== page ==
Featured Artist: Batida – black beat tribalism

Batida bring us the street vibes of Luanda’s neighbourhoods full of raw Angolan percussions combined with the most modern hard beats of global bass music

‘Batida’, apart from a Brazilian cocktail with cachaca, it is also a musical style that emerged during the late 1980s in Luanda, Angola. Back then producers started fusing samples of African percussions with soca rhythms. Batida is the progenitor of the nowadays Batida Albumworld-renowned Kuduro sound, which came into form as young producers in Luanda kept on experimenting with harder beats from Western house and techno as well as with native styles like Semba and Zouk.

Batida is also the carnivalesque musical project of DJ Mpula, aka Pedro Coquenão, which extends to dance, graphic art, video and radio as broadcasted by Fazuma collective. Batida brings into the fore the massive African percussions as heard in the original batida tradition revamped with cutting-edge electronic beats and hammering basslines.

Watch Batida’s music video ‘Alegria’:

Batida are emerging amidst the Kuduro craze, their self-titled debut came out just earlier this year via the Soundway imprint.; however, unlike their Kuduro peers, it is the goal of the project to keep intact and enhance the roots to traditional Angolan music. Batida are Batida Mama Africanamore tribal and politically provocative campared to the ravey Kuduro (which means “hard ass” in Kimbundu language) slackness, a direct adaptation of Jamaican dancehall culture.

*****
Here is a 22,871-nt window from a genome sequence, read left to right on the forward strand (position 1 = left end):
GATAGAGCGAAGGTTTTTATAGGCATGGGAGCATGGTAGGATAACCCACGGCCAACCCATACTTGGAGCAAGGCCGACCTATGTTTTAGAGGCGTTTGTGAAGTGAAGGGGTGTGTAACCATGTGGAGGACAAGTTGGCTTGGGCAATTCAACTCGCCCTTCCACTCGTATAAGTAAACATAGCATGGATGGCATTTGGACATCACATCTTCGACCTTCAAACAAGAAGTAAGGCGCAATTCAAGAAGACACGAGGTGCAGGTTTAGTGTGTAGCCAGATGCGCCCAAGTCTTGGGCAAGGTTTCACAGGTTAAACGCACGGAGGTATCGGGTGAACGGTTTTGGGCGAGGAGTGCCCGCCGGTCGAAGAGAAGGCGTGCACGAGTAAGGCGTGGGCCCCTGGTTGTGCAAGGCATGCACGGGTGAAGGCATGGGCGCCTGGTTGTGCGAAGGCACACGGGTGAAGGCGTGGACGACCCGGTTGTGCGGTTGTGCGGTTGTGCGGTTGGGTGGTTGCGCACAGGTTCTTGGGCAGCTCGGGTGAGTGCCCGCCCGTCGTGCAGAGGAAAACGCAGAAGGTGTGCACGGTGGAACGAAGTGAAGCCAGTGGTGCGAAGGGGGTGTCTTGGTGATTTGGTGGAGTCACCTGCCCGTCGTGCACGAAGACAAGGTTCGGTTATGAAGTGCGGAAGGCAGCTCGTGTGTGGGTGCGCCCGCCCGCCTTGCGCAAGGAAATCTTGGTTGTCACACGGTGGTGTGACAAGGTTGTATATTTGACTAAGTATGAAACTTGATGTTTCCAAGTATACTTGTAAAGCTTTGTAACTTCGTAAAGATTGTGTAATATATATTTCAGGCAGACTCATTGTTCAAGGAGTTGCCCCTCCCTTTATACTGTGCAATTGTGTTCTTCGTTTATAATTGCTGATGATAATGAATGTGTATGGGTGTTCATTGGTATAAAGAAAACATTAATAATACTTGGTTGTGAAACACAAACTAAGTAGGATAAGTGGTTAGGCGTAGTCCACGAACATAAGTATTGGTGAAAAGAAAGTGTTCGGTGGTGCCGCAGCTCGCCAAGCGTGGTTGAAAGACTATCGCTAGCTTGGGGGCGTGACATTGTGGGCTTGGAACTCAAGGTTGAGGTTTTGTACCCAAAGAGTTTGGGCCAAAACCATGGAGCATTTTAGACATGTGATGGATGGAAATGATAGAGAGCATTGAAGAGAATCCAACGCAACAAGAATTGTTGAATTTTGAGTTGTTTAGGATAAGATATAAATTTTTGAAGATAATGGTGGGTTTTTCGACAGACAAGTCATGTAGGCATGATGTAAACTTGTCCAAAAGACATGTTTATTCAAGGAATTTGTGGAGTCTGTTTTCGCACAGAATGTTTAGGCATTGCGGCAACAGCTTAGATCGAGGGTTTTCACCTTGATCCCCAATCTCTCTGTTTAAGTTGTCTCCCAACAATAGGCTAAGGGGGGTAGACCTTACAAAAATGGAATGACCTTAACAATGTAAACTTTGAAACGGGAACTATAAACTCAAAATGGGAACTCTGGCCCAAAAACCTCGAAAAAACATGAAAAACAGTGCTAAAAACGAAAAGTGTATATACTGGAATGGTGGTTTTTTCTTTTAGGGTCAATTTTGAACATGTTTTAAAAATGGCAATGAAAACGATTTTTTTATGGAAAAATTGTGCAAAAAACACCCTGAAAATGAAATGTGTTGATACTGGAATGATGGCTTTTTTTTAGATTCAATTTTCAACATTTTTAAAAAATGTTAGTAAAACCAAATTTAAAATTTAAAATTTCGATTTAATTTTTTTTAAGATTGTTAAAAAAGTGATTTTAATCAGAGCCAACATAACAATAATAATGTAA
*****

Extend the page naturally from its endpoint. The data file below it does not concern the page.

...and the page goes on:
Their music unearths 1970s Angolan samples, laden with rough tribal percussions and drops some heavy riddims on top relevant to contemporary bass enthusiasts – their style stands in the frontlines of today’s ‘Global Bass’ or ‘New World Music’, a pool of new music that rejects all those strict Western/non-Western cultural divides. It represents a more densely networked generation beyond borders, made possible with the advance of communication technologies.

Batida’s electronic tribalism is exploring more underground routes; it carries the carnivalesque aesthetics of Semba and the boisterous Kizomba street party attitude of Luanda’s neighbourhoods. Batida appear on stage with live dancers, percussionists, MCs and visuals, both new and archival, of Angola, war and tribal life.



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